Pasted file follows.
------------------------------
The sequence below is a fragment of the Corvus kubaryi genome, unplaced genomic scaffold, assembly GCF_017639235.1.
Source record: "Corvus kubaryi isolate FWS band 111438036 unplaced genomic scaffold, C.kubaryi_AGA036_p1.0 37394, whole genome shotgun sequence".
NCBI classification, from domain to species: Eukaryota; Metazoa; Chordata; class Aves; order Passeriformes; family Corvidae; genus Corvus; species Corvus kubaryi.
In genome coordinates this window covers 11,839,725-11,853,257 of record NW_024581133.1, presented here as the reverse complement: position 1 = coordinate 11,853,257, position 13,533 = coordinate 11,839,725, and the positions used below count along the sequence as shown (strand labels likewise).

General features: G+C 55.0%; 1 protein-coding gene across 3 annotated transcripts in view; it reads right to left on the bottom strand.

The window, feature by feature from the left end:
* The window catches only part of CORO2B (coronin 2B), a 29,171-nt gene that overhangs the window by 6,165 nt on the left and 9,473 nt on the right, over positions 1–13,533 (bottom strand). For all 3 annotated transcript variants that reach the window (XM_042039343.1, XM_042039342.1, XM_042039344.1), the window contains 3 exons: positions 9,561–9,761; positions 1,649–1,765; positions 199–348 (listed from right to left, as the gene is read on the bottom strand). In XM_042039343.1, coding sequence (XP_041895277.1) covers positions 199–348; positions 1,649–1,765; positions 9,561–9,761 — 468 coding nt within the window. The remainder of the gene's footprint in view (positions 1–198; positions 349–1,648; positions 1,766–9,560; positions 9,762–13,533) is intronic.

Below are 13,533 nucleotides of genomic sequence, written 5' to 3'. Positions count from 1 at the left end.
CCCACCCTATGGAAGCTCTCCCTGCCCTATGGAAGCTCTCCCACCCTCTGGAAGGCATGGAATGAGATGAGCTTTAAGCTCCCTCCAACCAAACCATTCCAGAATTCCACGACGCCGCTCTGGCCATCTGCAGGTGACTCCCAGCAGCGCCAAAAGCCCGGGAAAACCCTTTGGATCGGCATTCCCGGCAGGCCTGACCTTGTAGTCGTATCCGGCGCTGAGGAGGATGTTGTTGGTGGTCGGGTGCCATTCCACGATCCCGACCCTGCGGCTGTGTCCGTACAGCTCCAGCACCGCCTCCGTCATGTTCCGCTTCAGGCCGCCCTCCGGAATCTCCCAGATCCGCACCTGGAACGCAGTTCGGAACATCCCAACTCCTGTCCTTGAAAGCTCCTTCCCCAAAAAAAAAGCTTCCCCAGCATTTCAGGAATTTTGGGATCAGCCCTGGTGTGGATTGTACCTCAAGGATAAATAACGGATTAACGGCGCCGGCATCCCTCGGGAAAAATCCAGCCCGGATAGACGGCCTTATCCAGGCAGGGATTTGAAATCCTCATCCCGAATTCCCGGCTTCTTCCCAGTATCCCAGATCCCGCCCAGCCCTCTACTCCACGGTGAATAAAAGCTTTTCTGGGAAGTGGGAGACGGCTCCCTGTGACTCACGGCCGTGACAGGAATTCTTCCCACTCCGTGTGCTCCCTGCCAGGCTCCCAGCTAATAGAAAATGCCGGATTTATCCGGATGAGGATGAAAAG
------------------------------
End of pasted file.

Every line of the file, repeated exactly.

The sequence below is a fragment of the Corvus kubaryi genome, unplaced genomic scaffold, assembly GCF_017639235.1.
Source record: "Corvus kubaryi isolate FWS band 111438036 unplaced genomic scaffold, C.kubaryi_AGA036_p1.0 37394, whole genome shotgun sequence".
NCBI classification, from domain to species: Eukaryota; Metazoa; Chordata; class Aves; order Passeriformes; family Corvidae; genus Corvus; species Corvus kubaryi.
In genome coordinates this window covers 11,839,725-11,853,257 of record NW_024581133.1, presented here as the reverse complement: position 1 = coordinate 11,853,257, position 13,533 = coordinate 11,839,725, and the positions used below count along the sequence as shown (strand labels likewise).

General features: G+C 55.0%; 1 protein-coding gene across 3 annotated transcripts in view; it reads right to left on the bottom strand.

The window, feature by feature from the left end:
* The window catches only part of CORO2B (coronin 2B), a 29,171-nt gene that overhangs the window by 6,165 nt on the left and 9,473 nt on the right, over positions 1–13,533 (bottom strand). For all 3 annotated transcript variants that reach the window (XM_042039343.1, XM_042039342.1, XM_042039344.1), the window contains 3 exons: positions 9,561–9,761; positions 1,649–1,765; positions 199–348 (listed from right to left, as the gene is read on the bottom strand). In XM_042039343.1, coding sequence (XP_041895277.1) covers positions 199–348; positions 1,649–1,765; positions 9,561–9,761 — 468 coding nt within the window. The remainder of the gene's footprint in view (positions 1–198; positions 349–1,648; positions 1,766–9,560; positions 9,762–13,533) is intronic.

Below are 13,533 nucleotides of genomic sequence, written 5' to 3'. Positions count from 1 at the left end.
CCCACCCTATGGAAGCTCTCCCTGCCCTATGGAAGCTCTCCCACCCTCTGGAAGGCATGGAATGAGATGAGCTTTAAGCTCCCTCCAACCAAACCATTCCAGAATTCCACGACGCCGCTCTGGCCATCTGCAGGTGACTCCCAGCAGCGCCAAAAGCCCGGGAAAACCCTTTGGATCGGCATTCCCGGCAGGCCTGACCTTGTAGTCGTATCCGGCGCTGAGGAGGATGTTGTTGGTGGTCGGGTGCCATTCCACGATCCCGACCCTGCGGCTGTGTCCGTACAGCTCCAGCACCGCCTCCGTCATGTTCCGCTTCAGGCCGCCCTCCGGAATCTCCCAGATCCGCACCTGGAACGCAGTTCGGAACATCCCAACTCCTGTCCTTGAAAGCTCCTTCCCCAAAAAAAAAGCTTCCCCAGCATTTCAGGAATTTTGGGATCAGCCCTGGTGTGGATTGTACCTCAAGGATAAATAACGGATTAACGGCGCCGGCATCCCTCGGGAAAAATCCAGCCCGGATAGACGGCCTTATCCAGGCAGGGATTTGAAATCCTCATCCCGAATTCCCGGCTTCTTCCCAGTATCCCAGATCCCGCCCAGCCCTCTACTCCACGGTGAATAAAAGCTTTTCTGGGAAGTGGGAGACGGCTCCCTGTGACTCACGGCCGTGACAGGAATTCTTCCCACTCCGTGTGCTCCCTGCCAGGCTCCCAGCTAATAGAAAATGCCGGATTTATCCGGATGAGGATGAAAAG